Emma Kunz was aresearcher, healer, and prolific artist, who also discovered the healing rock powder AION A, which has helped thousands of people on their path to recovery.
‘Seconds’ are items, which, in some way, are not quite right. They are imperfect and therefore of lesser value. But who made these rules that we use to judge perfection? Who says the decoration has to be in the center? Who says a whole bird is better than half a bird? Who says a flower can’t grow down? - Jason Miller
Ceramic Superordinate Antler Chandelier by Jason Miller (Miller Studio)
Nature Deficit Disorder, is a term invented by Richard Louv in his book called “Last Child in the Woods”. Louv writes that children are spending less time outdoors, resulting in a wide range of behavioral problems. Louv claims that causes for the phenomenon include parental fears, restricted access to natural areas, and the lure of the screen. Recent research has drawn a further contrast between the declining number of National Park visits in the United States and increasing consumption of electronic media by children.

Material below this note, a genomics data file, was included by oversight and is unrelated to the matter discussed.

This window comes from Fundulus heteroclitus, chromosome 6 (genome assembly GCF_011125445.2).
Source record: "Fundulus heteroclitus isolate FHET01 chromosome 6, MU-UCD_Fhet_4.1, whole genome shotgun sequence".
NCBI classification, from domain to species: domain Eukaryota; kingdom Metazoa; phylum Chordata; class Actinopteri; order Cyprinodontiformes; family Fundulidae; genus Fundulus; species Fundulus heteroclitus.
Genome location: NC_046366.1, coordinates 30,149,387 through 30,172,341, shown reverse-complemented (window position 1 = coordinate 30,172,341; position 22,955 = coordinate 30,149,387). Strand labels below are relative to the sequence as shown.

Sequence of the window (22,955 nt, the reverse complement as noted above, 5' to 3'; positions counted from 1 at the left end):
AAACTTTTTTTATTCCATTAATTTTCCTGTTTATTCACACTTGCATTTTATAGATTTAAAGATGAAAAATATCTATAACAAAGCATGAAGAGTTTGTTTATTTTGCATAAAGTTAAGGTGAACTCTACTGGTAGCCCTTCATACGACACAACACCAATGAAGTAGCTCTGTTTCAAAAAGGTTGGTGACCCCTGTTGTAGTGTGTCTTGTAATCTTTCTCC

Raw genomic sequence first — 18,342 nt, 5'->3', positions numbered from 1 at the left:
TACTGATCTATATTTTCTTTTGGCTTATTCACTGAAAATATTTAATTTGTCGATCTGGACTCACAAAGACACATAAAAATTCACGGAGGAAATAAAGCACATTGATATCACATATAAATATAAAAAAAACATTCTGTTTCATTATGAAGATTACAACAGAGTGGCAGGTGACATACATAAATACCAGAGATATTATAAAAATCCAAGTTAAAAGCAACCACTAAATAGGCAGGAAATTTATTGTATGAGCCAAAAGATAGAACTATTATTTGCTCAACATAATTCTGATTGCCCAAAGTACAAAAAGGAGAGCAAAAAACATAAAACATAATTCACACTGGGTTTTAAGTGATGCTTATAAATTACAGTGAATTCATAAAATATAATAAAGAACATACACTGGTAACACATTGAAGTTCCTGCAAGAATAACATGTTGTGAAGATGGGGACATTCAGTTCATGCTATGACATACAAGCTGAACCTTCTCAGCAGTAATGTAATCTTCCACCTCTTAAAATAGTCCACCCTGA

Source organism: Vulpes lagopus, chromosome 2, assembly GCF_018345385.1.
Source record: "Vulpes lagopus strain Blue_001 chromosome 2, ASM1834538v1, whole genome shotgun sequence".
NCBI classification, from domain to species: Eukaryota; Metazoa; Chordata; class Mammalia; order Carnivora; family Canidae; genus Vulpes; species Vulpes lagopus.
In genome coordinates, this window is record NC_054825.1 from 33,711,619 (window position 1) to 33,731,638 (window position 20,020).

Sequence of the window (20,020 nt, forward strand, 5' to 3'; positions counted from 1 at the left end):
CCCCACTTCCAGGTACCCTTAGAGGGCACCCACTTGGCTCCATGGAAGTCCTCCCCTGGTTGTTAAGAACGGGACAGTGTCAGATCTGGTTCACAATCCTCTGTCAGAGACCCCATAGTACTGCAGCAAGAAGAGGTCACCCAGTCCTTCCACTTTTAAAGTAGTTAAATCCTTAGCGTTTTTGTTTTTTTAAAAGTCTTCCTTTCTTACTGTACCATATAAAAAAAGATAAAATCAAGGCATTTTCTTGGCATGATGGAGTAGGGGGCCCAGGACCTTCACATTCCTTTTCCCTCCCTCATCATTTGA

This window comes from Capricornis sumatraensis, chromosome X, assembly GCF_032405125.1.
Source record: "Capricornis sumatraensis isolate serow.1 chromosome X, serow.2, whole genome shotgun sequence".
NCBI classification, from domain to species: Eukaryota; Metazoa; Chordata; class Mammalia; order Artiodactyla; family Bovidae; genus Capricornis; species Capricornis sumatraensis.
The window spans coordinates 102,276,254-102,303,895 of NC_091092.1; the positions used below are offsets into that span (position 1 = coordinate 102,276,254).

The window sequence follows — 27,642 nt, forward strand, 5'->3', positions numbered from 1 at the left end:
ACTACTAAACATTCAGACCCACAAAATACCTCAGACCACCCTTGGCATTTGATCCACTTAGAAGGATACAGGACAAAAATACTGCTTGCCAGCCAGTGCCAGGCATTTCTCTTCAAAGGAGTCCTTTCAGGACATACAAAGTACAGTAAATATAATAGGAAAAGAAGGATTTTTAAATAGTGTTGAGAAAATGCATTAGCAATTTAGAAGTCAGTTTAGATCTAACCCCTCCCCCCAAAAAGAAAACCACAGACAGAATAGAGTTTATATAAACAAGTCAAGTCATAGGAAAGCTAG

Richard Louv spent 10 years traveling around the USA reporting and speaking to parents and children, in both rural and urban areas, about their experiences in nature. He argues that sensationalist media coverage and paranoid parents have literally “scared children straight out of the woods and fields,” while promoting a litigious culture of fear that favors “safe” regimented sports over imaginative play.
Parents are keeping children indoors in order to keep them safe from danger. Richard Louv believes we may be protecting children to such an extent that it has become a problem and disrupts the child’s ability to connect to nature. The parent’s growing fear of “stranger danger” that is heavily fueled by the media, keeps children indoors and on the computer rather than outdoors exploring. Louv believes this may be the leading cause in nature deficit disorder as parents have a large amount of control and influence in their children’s lives.